Carcinoma of unknown primary (CUP) is where the primary site remains unidentified even though metastases are present, and accounts for 3-5% of all human malignancies. Here, we report a multidisciplinary approach to the treatment of a squamous cell CUP occurring in the left cervical region. Following radical surgery for carcinoma of the colon, swelling occurred in the left cervical region in a 59-year-old man. The results of an incisional biopsy indicated a diagnosis of squamous cell carcinoma (SCC), and he was referred to our department for examination. The primary carcinoma was not identifiable despite an extensive diagnostic workup including a physical examination, fiberoptic endoscopy, computed tomography, magnetic resonance imaging, and fluorodeoxyglucose F18 positron emission tomography, resulting in a diagnosis of an SCC of unknown in the cervical region. The patient was initially treated with three cycles of docetaxel 75 mg/m2/day, cisplatin 100 mg/m2/day, and 5-fluorouracil 1,000 mg/m2/day as induction chemotherapy. This was followed by concurrent chemoradiotherapy (cisplatin 30 mg/m2/day, 70 Gy) and neck dissection. Subsequent pathological examination revealed no vestiges of the tumor. The patient has remained free from recurrence and metastasis for 6 years.
Cystadenoma, a common benign tumor derived from glandular tissue, generally occurs in the appendix, ovaries, kidney, or pancreas. While rare in the oral and maxillofacial region, they do sometimes occur in the parotid or minor salivary glands. We report a case of cystadenoma arising in the upper lip region. The patient was a 37-year-old woman referred to our hospital with a painless mass on the left upper lip initially found during treatment at a local dental clinic. The medical history was non-contributory. The 7×5-mm mass was well-defined, elastic, and flexible. The surface of the mucosa appeared healthy. The mass was clinically diagnosed as a benign tumor of the left upper lip. Because the tumor was painless and slow-growing, and magnetic resonance imaging suggested that it was benign, resection was performed under local anesthesia without biopsy. Histopathologically, cystadenoma was diagnosed. No signs of recurrence or metastasis have been seen as of 24 months postoperatively and the progress of the patient has been satisfactory.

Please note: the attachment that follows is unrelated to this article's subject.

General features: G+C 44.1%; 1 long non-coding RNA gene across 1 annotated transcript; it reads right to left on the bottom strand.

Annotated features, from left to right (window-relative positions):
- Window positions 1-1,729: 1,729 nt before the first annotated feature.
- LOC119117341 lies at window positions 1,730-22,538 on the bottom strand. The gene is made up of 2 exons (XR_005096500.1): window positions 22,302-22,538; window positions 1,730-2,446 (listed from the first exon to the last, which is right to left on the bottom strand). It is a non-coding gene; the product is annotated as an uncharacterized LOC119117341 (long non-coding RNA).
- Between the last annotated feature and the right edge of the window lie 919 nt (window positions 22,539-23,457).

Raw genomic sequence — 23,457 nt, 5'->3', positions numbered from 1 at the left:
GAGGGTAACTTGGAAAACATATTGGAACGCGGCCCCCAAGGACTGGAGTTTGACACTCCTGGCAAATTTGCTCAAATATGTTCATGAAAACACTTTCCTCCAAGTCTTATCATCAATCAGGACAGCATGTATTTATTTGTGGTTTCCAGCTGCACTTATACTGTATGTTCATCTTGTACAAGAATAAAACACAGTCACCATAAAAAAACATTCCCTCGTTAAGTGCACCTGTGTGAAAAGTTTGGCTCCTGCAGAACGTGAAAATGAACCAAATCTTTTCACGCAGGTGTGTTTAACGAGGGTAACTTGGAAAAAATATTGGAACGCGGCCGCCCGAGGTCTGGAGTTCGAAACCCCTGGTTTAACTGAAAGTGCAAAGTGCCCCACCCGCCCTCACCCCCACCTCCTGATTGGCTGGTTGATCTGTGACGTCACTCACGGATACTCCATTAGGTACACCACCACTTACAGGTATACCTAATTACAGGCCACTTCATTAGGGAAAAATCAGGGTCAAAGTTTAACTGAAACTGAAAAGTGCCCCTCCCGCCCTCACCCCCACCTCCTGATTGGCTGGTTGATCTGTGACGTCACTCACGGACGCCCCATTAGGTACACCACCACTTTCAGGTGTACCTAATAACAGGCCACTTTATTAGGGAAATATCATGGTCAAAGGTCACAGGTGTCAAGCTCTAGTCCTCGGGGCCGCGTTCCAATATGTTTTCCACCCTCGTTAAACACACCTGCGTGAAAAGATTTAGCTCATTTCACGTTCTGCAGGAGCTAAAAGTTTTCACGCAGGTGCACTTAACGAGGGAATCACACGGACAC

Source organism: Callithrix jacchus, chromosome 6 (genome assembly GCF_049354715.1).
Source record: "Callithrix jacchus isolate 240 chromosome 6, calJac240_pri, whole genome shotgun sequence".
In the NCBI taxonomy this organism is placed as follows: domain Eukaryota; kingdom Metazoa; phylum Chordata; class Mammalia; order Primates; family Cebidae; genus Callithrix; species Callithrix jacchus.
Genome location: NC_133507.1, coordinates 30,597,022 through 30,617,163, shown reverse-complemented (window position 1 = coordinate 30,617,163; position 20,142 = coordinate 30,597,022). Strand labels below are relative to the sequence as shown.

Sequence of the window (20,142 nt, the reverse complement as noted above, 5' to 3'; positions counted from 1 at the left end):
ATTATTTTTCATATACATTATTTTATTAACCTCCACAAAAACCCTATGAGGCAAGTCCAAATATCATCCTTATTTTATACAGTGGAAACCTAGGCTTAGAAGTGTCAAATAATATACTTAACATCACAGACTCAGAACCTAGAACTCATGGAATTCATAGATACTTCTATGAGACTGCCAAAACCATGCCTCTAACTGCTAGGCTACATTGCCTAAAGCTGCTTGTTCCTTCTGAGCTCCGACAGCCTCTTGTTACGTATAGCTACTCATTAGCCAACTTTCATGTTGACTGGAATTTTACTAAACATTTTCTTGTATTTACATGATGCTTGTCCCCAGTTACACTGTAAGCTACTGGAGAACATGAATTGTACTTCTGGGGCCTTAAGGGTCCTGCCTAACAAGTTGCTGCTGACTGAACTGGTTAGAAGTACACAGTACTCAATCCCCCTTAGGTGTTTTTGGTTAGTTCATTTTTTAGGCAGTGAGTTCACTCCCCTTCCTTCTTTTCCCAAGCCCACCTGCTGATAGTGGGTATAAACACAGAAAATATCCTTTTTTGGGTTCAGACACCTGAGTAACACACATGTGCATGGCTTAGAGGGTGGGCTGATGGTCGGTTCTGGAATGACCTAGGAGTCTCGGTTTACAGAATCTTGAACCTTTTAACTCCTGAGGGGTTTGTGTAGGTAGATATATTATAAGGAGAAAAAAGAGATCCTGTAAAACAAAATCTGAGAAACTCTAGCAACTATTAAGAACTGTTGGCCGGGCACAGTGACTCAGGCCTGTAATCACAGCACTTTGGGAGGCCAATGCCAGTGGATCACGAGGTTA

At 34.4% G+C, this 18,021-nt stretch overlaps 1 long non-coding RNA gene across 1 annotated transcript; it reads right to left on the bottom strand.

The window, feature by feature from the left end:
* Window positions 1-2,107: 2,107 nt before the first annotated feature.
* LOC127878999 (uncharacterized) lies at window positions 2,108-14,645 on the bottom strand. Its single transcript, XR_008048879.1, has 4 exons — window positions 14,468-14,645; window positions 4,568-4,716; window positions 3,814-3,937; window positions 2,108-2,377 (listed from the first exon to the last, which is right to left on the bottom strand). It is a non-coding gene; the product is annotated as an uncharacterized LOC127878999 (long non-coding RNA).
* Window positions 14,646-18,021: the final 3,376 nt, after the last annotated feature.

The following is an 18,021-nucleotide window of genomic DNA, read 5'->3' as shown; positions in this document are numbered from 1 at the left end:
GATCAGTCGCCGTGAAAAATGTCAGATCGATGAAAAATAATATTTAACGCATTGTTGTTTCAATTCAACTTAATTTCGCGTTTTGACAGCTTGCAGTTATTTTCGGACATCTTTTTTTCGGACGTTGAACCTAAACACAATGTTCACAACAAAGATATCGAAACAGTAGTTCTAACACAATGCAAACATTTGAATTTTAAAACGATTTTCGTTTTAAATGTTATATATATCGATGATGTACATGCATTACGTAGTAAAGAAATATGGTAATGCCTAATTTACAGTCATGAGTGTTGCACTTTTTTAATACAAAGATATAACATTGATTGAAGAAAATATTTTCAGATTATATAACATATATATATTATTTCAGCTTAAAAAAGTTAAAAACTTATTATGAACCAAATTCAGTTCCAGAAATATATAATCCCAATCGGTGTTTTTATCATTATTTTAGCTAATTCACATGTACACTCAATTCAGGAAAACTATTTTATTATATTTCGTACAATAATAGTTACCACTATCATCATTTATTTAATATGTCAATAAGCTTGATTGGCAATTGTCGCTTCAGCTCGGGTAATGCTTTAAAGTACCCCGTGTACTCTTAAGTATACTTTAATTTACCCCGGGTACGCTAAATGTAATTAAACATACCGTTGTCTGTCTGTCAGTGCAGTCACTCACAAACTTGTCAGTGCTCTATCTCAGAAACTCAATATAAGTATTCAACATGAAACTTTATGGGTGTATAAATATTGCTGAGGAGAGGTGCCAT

The need for smoking cessation care is widely recognized. It is, however, difficult to achieve continued smoking abstinence, even when cessation has initially been achieved. The aim of this study was to determine the effectiveness of a collaborative smoking cessation program involving both medical and dental professionals on smoking abstinence. A total of 10 patients visiting our Smoking Cessation Outpatient Clinic were followed up and monitored for smoking abstinence. All received smoking cessation care consisting mainly of counseling by dental and medical professionals and pharmacotherapy. They also concurrently received an oral examination, instruction on oral hygiene, and professional tooth cleaning. The 4-week smoking abstinence rate was 90.0% on completion of the program. One patient failed to complete the program. At one month after the program, 8 out of 9 patients remained abstinent (4-month abstinence; 88.9%). At 3 months after the program, 7 patients remained abstinent (6-month abstinence; 77.8%). Follow-up was impossible in one patient. Within the limitations of the present study, it is suggested that such collaborative intervention including subsequent dental care has the potential to promote short-term adherence to smoking abstinence.
The aim of this study was to investigate sex- and age-based differences in single tooth loss in adults. The data were obtained from the results of a periodontal disease examination carried out under a health promotion law in a city in Japan in 2005. Baseline data from a total of 3,872 participants aged 40 or 60 years comprising 1,302 men and 2,570 women were available. Only participants with 27 present teeth were eligible for inclusion in the analysis, giving a total of 218 men and 428 women. Third molars were excluded from the study. The bilateral total of each type of tooth was obtained. The mandibular first molar was missing in 26.7% of the men and 36.2% of the women among 40-year-olds and 35.3% of the men and 29.8% of the women among 60-year-olds. The mandibular second molar was missing in 14.7% of the men and 12.5% of the women among 40-year-olds, and 17.6% of the men and 18.4% of the women among 60-year-olds. Significant differences were observed between men and women in the mandibular second premolars and first molars among 40-year-olds. These results suggest that we need to pay more attention to individual teeth which are at particularly high risk for tooth loss, namely the mandibular first and second molars, and especially the mandibular first molars in middle-aged women.